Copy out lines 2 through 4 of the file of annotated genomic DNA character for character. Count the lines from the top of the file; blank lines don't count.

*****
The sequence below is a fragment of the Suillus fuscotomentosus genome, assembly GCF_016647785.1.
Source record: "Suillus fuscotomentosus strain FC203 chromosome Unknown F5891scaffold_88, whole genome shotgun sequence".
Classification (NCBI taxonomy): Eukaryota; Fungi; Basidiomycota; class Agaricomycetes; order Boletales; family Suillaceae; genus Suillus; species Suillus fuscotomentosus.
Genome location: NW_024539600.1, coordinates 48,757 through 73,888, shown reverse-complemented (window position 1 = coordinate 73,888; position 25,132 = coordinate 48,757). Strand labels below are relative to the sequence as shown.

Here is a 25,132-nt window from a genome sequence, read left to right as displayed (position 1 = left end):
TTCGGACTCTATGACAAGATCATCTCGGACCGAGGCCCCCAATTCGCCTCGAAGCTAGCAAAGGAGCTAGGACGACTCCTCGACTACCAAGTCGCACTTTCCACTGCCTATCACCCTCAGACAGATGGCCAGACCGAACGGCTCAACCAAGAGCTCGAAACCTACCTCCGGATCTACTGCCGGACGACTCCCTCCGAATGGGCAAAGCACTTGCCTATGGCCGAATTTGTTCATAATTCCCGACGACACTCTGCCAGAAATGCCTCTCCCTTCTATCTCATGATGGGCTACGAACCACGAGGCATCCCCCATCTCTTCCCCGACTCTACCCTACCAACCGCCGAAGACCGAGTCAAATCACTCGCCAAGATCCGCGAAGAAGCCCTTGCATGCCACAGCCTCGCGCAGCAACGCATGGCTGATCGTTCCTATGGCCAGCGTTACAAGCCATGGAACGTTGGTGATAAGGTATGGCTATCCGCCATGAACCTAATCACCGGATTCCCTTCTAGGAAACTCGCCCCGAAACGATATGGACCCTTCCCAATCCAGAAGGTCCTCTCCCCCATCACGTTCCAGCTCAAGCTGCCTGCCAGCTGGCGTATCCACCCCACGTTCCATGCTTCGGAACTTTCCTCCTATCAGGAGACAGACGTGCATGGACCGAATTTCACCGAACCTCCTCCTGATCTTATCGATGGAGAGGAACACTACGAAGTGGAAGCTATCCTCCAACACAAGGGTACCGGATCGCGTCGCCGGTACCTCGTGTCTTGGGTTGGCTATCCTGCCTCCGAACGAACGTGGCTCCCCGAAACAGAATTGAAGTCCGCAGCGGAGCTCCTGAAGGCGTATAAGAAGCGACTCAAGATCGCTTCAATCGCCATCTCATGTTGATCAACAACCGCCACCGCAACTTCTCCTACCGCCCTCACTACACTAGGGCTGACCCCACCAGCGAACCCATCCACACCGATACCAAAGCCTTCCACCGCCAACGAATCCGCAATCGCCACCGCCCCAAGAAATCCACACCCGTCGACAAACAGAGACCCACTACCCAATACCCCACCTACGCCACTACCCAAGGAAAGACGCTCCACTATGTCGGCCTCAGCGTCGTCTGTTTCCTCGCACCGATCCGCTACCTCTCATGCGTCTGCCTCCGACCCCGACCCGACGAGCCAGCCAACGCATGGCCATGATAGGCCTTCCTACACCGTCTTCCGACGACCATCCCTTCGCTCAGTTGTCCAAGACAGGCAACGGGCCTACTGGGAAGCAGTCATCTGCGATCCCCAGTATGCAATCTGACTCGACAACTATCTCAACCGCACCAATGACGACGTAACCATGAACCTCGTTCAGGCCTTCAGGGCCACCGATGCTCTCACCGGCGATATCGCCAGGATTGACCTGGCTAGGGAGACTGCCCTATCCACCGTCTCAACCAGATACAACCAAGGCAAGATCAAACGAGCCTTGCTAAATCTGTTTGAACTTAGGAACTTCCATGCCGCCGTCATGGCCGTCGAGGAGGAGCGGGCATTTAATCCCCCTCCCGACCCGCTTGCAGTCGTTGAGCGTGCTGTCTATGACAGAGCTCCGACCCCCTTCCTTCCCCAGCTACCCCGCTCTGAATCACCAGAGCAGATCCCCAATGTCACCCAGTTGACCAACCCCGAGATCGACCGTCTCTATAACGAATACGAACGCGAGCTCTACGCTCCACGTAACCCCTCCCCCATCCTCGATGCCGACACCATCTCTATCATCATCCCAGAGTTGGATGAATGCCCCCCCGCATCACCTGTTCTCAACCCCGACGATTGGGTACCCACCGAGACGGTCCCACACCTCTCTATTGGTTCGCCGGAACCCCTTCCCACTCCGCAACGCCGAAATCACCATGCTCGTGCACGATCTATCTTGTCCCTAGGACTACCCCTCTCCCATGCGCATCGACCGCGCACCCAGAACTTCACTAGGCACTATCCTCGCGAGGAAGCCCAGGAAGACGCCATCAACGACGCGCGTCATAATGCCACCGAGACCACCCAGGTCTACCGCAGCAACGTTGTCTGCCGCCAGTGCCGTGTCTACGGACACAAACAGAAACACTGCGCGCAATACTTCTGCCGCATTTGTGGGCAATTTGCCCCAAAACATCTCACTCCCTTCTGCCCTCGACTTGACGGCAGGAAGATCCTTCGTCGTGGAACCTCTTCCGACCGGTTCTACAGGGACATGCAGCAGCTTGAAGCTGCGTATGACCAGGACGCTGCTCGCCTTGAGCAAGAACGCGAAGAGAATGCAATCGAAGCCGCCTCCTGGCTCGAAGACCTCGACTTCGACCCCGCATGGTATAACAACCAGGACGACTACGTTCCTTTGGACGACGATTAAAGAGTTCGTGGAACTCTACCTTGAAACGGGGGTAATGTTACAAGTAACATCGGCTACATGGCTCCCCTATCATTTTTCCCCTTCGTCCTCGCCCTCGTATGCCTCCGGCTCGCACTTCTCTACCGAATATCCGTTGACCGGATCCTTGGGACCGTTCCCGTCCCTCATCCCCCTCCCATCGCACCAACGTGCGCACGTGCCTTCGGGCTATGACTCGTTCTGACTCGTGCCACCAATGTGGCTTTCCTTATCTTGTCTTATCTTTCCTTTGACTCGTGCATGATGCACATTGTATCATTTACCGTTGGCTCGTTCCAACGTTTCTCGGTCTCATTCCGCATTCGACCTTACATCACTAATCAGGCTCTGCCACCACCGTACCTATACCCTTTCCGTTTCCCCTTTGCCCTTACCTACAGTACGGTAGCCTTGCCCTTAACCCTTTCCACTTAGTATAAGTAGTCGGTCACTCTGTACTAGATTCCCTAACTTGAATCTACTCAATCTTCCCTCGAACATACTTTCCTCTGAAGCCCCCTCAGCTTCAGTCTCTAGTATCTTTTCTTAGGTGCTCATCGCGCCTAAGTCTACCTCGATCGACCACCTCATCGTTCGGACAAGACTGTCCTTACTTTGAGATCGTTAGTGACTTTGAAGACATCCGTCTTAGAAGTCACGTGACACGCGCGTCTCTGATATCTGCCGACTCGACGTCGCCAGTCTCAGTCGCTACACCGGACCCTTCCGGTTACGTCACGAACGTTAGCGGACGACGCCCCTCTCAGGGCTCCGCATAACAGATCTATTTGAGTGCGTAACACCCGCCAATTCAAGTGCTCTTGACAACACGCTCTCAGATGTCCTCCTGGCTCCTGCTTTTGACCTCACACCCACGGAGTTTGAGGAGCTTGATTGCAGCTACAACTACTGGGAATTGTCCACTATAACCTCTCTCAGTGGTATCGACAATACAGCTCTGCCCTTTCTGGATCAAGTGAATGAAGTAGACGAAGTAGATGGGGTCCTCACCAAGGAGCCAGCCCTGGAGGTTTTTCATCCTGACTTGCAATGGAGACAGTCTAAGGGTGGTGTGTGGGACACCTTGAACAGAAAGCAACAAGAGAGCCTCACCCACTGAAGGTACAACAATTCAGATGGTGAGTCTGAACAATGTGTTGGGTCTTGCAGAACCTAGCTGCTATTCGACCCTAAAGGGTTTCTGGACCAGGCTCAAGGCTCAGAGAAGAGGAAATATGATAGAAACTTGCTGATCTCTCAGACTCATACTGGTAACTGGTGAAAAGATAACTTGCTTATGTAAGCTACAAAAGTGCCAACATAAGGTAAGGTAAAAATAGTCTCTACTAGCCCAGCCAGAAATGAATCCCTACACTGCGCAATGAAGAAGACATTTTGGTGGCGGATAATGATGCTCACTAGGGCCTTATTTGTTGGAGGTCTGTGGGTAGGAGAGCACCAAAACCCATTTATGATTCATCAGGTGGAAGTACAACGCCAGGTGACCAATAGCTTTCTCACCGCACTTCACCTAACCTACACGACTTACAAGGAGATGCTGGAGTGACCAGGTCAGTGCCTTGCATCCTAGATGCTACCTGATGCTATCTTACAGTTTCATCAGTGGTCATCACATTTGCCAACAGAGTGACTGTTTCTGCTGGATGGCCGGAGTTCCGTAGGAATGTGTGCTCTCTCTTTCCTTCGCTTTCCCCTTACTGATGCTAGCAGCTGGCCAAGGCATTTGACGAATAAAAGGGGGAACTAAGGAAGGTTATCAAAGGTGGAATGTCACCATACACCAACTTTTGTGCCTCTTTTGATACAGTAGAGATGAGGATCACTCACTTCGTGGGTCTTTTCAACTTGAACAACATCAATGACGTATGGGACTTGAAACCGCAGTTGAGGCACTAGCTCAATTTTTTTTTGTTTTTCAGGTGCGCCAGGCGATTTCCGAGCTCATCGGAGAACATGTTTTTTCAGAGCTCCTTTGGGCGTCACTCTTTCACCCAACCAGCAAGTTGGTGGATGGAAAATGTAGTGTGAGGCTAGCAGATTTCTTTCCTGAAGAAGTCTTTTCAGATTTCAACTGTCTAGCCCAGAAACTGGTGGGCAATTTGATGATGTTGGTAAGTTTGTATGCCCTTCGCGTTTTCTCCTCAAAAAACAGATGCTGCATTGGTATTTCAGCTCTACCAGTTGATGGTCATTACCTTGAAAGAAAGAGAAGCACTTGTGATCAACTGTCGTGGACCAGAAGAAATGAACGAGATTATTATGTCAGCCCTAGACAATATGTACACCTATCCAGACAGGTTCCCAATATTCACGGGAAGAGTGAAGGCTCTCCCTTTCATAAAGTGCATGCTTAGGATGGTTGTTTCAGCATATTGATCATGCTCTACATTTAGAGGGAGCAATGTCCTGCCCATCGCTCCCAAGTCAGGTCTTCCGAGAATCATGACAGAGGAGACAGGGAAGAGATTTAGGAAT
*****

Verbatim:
Source record: "Suillus fuscotomentosus strain FC203 chromosome Unknown F5891scaffold_88, whole genome shotgun sequence".
Classification (NCBI taxonomy): Eukaryota; Fungi; Basidiomycota; class Agaricomycetes; order Boletales; family Suillaceae; genus Suillus; species Suillus fuscotomentosus.
Genome location: NW_024539600.1, coordinates 48,757 through 73,888, shown reverse-complemented (window position 1 = coordinate 73,888; position 25,132 = coordinate 48,757). Strand labels below are relative to the sequence as shown.